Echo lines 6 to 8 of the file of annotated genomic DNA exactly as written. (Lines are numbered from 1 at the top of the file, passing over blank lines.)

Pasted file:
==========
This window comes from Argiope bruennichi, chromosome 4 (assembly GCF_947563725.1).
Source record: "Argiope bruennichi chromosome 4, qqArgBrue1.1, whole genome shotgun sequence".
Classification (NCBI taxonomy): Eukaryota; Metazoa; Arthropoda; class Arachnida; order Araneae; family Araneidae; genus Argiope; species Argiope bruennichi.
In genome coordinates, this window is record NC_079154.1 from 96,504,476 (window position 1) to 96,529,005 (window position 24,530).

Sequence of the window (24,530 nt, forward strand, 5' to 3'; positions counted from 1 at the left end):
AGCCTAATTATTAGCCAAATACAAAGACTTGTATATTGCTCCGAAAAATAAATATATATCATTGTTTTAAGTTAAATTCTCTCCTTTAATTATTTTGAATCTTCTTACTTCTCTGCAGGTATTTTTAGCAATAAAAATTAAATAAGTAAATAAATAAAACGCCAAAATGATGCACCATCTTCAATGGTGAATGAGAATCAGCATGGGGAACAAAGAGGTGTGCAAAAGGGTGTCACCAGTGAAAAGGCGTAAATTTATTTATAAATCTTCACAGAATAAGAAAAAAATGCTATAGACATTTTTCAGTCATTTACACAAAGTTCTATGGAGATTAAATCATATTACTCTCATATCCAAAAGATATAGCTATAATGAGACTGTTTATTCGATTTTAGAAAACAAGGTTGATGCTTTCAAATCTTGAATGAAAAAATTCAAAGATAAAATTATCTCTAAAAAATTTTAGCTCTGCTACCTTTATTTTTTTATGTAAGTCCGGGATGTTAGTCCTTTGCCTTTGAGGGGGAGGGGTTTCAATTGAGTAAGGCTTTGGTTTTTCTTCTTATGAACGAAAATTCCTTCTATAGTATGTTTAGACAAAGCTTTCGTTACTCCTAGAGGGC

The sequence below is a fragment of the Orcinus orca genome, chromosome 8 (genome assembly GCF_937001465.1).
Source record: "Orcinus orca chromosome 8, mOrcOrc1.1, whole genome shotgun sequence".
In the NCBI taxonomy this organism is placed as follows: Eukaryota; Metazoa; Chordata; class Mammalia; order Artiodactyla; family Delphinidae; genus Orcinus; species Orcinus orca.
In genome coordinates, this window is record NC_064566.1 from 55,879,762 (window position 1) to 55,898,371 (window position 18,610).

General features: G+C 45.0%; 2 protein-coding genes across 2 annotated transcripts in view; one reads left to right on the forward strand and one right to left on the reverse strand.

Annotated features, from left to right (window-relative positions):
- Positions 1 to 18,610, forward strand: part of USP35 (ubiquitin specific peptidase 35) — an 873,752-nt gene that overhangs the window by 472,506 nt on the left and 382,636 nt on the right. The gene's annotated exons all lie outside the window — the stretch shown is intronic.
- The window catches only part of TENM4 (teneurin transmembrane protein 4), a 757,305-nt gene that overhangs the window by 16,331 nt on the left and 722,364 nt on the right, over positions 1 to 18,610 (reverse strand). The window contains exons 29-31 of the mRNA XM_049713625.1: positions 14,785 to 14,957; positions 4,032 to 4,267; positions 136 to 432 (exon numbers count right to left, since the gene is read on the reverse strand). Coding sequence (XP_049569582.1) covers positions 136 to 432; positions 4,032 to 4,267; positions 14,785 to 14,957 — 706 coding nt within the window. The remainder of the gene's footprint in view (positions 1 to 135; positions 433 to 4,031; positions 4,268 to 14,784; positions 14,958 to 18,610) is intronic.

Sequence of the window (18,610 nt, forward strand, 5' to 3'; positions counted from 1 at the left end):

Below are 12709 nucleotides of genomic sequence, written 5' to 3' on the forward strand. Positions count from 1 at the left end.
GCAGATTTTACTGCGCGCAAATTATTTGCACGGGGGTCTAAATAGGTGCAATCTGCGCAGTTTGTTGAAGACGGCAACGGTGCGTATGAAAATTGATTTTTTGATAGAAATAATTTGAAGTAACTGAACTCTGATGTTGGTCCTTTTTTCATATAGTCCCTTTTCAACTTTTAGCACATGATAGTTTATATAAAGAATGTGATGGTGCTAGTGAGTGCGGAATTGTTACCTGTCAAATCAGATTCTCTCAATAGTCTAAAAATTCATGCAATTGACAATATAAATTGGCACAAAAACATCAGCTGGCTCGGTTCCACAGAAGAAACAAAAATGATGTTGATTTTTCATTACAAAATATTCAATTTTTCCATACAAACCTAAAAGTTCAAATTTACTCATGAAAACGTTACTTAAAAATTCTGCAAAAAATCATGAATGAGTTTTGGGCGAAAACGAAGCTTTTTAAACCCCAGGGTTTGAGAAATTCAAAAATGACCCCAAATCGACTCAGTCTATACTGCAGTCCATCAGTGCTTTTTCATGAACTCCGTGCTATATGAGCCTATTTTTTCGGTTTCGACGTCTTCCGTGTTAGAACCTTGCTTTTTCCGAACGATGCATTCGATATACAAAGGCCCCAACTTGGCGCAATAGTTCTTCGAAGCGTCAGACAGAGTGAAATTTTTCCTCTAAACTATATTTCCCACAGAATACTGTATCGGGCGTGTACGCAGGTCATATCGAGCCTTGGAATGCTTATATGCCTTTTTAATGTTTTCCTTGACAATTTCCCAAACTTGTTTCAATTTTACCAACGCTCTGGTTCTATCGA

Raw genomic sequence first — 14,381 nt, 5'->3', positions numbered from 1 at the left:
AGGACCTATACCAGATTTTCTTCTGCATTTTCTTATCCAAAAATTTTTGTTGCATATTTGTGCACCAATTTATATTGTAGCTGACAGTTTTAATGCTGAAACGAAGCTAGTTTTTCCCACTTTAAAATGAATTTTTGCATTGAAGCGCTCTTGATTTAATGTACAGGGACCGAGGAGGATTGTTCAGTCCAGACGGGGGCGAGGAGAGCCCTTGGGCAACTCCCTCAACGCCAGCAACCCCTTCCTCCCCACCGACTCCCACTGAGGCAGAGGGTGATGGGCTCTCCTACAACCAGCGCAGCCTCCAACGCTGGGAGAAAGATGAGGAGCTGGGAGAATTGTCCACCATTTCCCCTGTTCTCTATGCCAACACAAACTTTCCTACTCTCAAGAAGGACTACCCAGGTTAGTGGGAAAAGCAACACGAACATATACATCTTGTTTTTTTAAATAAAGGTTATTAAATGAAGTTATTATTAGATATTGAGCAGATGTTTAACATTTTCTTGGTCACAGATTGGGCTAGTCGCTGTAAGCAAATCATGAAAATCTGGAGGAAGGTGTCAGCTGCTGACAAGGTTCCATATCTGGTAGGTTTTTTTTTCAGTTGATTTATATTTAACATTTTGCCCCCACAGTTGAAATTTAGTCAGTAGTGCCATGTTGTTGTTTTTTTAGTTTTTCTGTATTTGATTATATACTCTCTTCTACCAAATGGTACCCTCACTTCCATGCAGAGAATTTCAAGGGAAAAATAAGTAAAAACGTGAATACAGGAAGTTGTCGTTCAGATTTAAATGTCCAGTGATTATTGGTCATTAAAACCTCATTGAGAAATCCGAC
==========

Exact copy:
AGCCTAATTATTAGCCAAATACAAAGACTTGTATATTGCTCCGAAAAATAAATATATATCATTGTTTTAAGTTAAATTCTCTCCTTTAATTATTTTGAATCTTCTTACTTCTCTGCAGGTATTTTTAGCAATAAAAATTAAATAAGTAAATAAATAAAACGCCAAAATGATGCACCATCTTCAATGGTGAATGAGAATCAGCATGGGGAACAAAGAGGTGTGCAAAAGGGTGTCACCAGTGAAAAGGCGTAAATTTATTTATAAATCTTCACAGAATAAGAAAAAAATGCTATAGACATTTTTCAGTCATTTACACAAAGTTCTATGGAGATTAAATCATATTACTCTCATATCCAAAAGATATAGCTATAATGAGACTGTTTATTCGATTTTAGAAAACAAGGTTGATGCTTTCAAATCTTGAATGAAAAAATTCAAAGATAAAATTATCTCTAAAAAATTTTAGCTCTGCTACCTTTATTTTTTTATGTAAGTCCGGGATGTTAGTCCTTTGCCTTTGAGGGGGAGGGGTTTCAATTGAGTAAGGCTTTGGTTTTTCTTCTTATGAACGAAAATTCCTTCTATAGTATGTTTAGACAAAGCTTTCGTTACTCCTAGAGGGC

The sequence below is a fragment of the Orcinus orca genome, chromosome 8 (genome assembly GCF_937001465.1).
Source record: "Orcinus orca chromosome 8, mOrcOrc1.1, whole genome shotgun sequence".